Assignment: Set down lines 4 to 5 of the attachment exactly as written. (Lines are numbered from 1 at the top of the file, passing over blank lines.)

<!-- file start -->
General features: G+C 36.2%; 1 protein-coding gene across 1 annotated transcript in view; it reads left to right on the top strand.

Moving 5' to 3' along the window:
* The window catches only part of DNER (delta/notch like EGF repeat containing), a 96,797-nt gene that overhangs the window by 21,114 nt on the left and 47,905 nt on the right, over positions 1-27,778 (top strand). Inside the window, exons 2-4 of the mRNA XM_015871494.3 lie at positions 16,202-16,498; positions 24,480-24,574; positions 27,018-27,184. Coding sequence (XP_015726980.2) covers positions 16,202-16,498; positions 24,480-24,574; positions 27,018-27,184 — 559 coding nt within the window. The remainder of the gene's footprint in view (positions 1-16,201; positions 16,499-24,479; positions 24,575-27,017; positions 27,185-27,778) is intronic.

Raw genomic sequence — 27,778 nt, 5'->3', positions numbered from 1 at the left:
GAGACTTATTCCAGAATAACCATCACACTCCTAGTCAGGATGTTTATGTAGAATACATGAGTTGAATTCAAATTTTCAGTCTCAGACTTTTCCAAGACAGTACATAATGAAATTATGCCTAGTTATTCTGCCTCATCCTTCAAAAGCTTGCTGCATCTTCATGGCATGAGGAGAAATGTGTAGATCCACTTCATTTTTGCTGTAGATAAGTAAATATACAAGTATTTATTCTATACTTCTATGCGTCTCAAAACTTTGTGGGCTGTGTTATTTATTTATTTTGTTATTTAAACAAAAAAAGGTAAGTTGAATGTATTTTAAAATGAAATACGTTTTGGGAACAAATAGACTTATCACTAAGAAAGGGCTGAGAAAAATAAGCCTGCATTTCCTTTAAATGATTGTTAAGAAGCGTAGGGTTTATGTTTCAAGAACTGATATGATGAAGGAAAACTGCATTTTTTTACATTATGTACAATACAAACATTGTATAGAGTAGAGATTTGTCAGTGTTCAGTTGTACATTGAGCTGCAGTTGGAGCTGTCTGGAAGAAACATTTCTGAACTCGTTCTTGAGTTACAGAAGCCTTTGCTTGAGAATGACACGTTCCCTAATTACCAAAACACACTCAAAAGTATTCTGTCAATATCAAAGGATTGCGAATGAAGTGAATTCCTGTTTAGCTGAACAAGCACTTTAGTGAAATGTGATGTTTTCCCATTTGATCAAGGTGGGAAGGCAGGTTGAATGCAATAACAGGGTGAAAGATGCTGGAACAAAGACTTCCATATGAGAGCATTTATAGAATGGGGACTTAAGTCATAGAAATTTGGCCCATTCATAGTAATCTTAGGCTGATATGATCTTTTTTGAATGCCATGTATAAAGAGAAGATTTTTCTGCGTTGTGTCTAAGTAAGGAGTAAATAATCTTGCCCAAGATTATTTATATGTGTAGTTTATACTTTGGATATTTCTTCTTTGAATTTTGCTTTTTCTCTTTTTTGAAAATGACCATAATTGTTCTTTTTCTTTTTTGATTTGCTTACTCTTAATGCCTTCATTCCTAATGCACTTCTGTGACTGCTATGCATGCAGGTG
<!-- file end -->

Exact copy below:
Raw genomic sequence — 27,778 nt, 5'->3', positions numbered from 1 at the left:
GAGACTTATTCCAGAATAACCATCACACTCCTAGTCAGGATGTTTATGTAGAATACATGAGTTGAATTCAAATTTTCAGTCTCAGACTTTTCCAAGACAGTACATAATGAAATTATGCCTAGTTATTCTGCCTCATCCTTCAAAAGCTTGCTGCATCTTCATGGCATGAGGAGAAATGTGTAGATCCACTTCATTTTTGCTGTAGATAAGTAAATATACAAGTATTTATTCTATACTTCTATGCGTCTCAAAACTTTGTGGGCTGTGTTATTTATTTATTTTGTTATTTAAACAAAAAAAGGTAAGTTGAATGTATTTTAAAATGAAATACGTTTTGGGAACAAATAGACTTATCACTAAGAAAGGGCTGAGAAAAATAAGCCTGCATTTCCTTTAAATGATTGTTAAGAAGCGTAGGGTTTATGTTTCAAGAACTGATATGATGAAGGAAAACTGCATTTTTTTACATTATGTACAATACAAACATTGTATAGAGTAGAGATTTGTCAGTGTTCAGTTGTACATTGAGCTGCAGTTGGAGCTGTCTGGAAGAAACATTTCTGAACTCGTTCTTGAGTTACAGAAGCCTTTGCTTGAGAATGACACGTTCCCTAATTACCAAAACACACTCAAAAGTATTCTGTCAATATCAAAGGATTGCGAATGAAGTGAATTCCTGTTTAGCTGAACAAGCACTTTAGTGAAATGTGATGTTTTCCCATTTGATCAAGGTGGGAAGGCAGGTTGAATGCAATAACAGGGTGAAAGATGCTGGAACAAAGACTTCCATATGAGAGCATTTATAGAATGGGGACTTAAGTCATAGAAATTTGGCCCATTCATAGTAATCTTAGGCTGATATGATCTTTTTTGAATGCCATGTATAAAGAGAAGATTTTTCTGCGTTGTGTCTAAGTAAGGAGTAAATAATCTTGCCCAAGATTATTTATATGTGTAGTTTATACTTTGGATATTTCTTCTTTGAATTTTGCTTTTTCTCTTTTTTGAAAATGACCATAATTGTTCTTTTTCTTTTTTGATTTGCTTACTCTTAATGCCTTCATTCCTAATGCACTTCTGTGACTGCTATGCATGCAGGTG